• United States v. Soleimani, CRIMINAL CASE NO. 1:18-cr-00216-ELR-RGV
    • United States
    • United States District Courts. 11th Circuit. United States District Courts. 11th Circuit. Northern District of Georgia
    • September 25, 2019
    ...economy of the United States, if the President declares a national emergency with respect to such threat[.]" United States v. Groos, 616 F. Supp. 2d 777, 783-84 (N.D. Ill. 2008) (internal marks omitted) (quoting 50 U.S.C. § 1701(a)). "Specifically, it authorizes the President to regulate . ......
  • United States v. Agee, No. 1:19-cr-00103-TWP-DLP-01
    • United States
    • United States District Courts. 7th Circuit. United States District Court (Southern District of Indiana)
    • July 9, 2021
    ...they are surplusage because they constitute "nothing more than background and contextual information." United States v. Groos, 616 F. Supp. 2d 777, 790 (N.D. Ill. 2008). She contends that the surplusage invites the jury to make a "judgment of Ms. Agee based on how well she followed the SBA'......
  • United States v. Foster, No. 13 C 6456 (09 CR 316-2)
    • United States
    • United States District Courts. 7th Circuit. United States District Court (Northern District of Illinois)
    • June 9, 2014
    ...of his or her testimony would result in injustice due to the materiality of the testimony to the case." United States v. Groos, 616 F. Supp. 2d 777, 790 (N.D. Ill. 2008) (quotation omitted). Here, the CI was available to testify at trial, and thus not a candidate for deposition, until he as......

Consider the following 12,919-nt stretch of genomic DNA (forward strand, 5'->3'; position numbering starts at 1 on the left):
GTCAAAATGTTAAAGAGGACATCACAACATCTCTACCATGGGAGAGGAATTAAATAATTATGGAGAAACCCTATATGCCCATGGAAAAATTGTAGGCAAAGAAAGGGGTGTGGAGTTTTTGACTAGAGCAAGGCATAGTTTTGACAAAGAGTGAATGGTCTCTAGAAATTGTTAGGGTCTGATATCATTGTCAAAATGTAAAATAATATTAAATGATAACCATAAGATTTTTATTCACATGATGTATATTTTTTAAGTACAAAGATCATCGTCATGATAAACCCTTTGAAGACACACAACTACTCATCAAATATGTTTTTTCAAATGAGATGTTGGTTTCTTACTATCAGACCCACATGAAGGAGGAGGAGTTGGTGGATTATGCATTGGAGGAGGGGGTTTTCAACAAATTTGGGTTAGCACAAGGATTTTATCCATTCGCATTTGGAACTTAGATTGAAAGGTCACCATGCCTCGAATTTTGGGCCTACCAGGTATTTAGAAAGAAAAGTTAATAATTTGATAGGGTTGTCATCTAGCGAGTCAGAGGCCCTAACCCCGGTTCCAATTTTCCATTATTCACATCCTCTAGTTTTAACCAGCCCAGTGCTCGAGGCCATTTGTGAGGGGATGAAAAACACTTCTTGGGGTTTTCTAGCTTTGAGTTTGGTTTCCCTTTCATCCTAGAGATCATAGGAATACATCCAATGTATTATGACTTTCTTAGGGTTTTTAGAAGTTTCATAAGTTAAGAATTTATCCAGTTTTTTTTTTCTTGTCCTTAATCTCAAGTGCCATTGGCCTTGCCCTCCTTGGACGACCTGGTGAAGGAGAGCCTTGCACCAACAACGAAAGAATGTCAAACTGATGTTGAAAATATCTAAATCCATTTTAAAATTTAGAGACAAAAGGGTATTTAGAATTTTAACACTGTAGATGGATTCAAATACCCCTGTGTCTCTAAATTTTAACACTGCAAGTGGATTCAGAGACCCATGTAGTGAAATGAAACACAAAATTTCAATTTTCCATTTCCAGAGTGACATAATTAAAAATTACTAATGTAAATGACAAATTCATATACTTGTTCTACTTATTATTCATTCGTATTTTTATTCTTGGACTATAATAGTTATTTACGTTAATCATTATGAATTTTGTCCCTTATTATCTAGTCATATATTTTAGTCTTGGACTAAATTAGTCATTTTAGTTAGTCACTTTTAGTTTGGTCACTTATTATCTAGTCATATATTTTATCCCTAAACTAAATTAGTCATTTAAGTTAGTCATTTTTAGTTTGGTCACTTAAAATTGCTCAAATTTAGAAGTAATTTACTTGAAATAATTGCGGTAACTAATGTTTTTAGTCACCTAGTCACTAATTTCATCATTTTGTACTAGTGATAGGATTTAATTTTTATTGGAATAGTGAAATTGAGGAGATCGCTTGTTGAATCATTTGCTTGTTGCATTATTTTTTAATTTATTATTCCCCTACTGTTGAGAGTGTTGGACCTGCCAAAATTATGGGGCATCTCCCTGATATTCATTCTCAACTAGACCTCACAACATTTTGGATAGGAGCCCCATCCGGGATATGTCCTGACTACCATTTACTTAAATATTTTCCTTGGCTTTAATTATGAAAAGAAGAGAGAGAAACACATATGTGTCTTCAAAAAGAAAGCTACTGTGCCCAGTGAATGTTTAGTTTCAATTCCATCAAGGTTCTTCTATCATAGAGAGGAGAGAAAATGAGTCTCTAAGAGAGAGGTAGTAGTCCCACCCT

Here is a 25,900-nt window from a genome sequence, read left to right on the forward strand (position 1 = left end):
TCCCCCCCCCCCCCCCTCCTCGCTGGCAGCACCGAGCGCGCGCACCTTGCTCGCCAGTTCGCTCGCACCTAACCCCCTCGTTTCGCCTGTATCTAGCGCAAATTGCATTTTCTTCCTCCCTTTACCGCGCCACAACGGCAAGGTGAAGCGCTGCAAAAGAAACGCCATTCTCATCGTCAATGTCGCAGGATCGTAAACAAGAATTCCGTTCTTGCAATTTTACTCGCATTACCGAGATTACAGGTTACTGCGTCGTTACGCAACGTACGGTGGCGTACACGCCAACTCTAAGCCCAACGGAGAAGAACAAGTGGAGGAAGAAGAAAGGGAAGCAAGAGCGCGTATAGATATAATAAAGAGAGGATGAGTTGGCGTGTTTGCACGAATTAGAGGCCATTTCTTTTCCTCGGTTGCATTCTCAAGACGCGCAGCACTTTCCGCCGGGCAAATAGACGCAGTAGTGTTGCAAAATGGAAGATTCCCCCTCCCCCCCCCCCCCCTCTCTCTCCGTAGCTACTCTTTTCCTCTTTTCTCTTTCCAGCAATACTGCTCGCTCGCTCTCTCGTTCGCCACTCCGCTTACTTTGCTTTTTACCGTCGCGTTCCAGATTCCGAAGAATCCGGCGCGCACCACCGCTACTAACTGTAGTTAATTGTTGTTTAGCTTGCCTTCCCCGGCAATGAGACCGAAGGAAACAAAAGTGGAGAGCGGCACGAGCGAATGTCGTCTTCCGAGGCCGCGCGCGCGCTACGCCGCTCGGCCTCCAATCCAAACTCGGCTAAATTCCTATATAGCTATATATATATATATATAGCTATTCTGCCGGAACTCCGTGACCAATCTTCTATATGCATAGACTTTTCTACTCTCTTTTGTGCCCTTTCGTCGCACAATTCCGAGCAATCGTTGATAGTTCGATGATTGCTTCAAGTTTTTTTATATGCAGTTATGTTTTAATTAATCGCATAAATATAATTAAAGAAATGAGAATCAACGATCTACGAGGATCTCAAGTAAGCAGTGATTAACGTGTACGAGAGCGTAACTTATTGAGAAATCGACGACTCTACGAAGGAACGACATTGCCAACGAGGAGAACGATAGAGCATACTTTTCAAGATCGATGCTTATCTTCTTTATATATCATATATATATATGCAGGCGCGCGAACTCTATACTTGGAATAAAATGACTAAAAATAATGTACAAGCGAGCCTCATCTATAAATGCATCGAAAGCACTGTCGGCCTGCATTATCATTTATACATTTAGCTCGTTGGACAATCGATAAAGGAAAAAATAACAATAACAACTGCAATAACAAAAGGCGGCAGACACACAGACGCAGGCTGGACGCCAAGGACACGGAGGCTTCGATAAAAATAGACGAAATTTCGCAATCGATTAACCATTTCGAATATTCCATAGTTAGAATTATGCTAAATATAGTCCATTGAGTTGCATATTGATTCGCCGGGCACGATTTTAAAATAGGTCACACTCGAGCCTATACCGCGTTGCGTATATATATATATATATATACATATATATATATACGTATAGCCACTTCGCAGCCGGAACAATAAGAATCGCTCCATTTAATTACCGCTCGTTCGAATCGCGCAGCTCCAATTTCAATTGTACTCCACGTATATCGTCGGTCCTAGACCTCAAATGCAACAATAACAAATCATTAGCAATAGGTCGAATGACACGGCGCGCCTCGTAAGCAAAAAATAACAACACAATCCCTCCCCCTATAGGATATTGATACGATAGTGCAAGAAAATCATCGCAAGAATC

4 cases
  • Collier v. Austin Peay State University, Civil No. 3:08-0400.
    • United States
    • U.S. District Court — Middle District of Tennessee
    • March 26, 2009
    ...Plaintiffs' claims brought under federal law against all remaining Defendants be DISMISSED; and (3) Plaintiffs state law claims against 616 F.Supp.2d 777 all Defendants be DISMISSED WITHOUT Under Rule 72(b) of the Federal Rules of Civil Procedure, any party has ten (10) days after service o......
  • United States v. Soleimani, CRIMINAL CASE NO. 1:18-cr-00216-ELR-RGV
    • United States
    • United States District Courts. 11th Circuit. United States District Courts. 11th Circuit. Northern District of Georgia
    • September 25, 2019
    ...economy of the United States, if the President declares a national emergency with respect to such threat[.]" United States v. Groos, 616 F. Supp. 2d 777, 783-84 (N.D. Ill. 2008) (internal marks omitted) (quoting 50 U.S.C. § 1701(a)). "Specifically, it authorizes the President to regulate . ......
  • United States v. Agee, No. 1:19-cr-00103-TWP-DLP-01
    • United States
    • United States District Courts. 7th Circuit. United States District Court (Southern District of Indiana)
    • July 9, 2021
    ...they are surplusage because they constitute "nothing more than background and contextual information." United States v. Groos, 616 F. Supp. 2d 777, 790 (N.D. Ill. 2008). She contends that the surplusage invites the jury to make a "judgment of Ms. Agee based on how well she followed the SBA'......
  • United States v. Foster, No. 13 C 6456 (09 CR 316-2)
    • United States
    • United States District Courts. 7th Circuit. United States District Court (Northern District of Illinois)
    • June 9, 2014
    ...of his or her testimony would result in injustice due to the materiality of the testimony to the case." United States v. Groos, 616 F. Supp. 2d 777, 790 (N.D. Ill. 2008) (quotation omitted). Here, the CI was available to testify at trial, and thus not a candidate for deposition, until he as......